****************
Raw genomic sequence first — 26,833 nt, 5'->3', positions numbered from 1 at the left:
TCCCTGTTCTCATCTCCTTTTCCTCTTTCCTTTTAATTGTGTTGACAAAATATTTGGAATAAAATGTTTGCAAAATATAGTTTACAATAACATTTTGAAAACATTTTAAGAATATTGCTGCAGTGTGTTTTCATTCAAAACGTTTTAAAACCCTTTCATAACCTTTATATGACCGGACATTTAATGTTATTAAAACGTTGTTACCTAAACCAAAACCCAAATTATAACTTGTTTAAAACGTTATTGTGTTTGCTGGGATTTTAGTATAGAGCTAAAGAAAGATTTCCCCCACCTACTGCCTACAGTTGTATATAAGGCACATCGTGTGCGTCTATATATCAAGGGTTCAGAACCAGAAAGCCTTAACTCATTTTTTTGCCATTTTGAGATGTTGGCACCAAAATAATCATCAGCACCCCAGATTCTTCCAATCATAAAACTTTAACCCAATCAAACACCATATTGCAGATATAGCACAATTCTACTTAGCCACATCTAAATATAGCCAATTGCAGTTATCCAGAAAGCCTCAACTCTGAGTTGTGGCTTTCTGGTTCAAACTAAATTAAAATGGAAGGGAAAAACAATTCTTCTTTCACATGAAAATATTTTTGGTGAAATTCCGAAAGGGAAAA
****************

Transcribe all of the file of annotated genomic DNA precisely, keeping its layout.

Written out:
Raw genomic sequence first — 26,833 nt, 5'->3', positions numbered from 1 at the left:
TCCCTGTTCTCATCTCCTTTTCCTCTTTCCTTTTAATTGTGTTGACAAAATATTTGGAATAAAATGTTTGCAAAATATAGTTTACAATAACATTTTGAAAACATTTTAAGAATATTGCTGCAGTGTGTTTTCATTCAAAACGTTTTAAAACCCTTTCATAACCTTTATATGACCGGACATTTAATGTTATTAAAACGTTGTTACCTAAACCAAAACCCAAATTATAACTTGTTTAAAACGTTATTGTGTTTGCTGGGATTTTAGTATAGAGCTAAAGAAAGATTTCCCCCACCTACTGCCTACAGTTGTATATAAGGCACATCGTGTGCGTCTATATATCAAGGGTTCAGAACCAGAAAGCCTTAACTCATTTTTTTGCCATTTTGAGATGTTGGCACCAAAATAATCATCAGCACCCCAGATTCTTCCAATCATAAAACTTTAACCCAATCAAACACCATATTGCAGATATAGCACAATTCTACTTAGCCACATCTAAATATAGCCAATTGCAGTTATCCAGAAAGCCTCAACTCTGAGTTGTGGCTTTCTGGTTCAAACTAAATTAAAATGGAAGGGAAAAACAATTCTTCTTTCACATGAAAATATTTTTGGTGAAATTCCGAAAGGGAAAA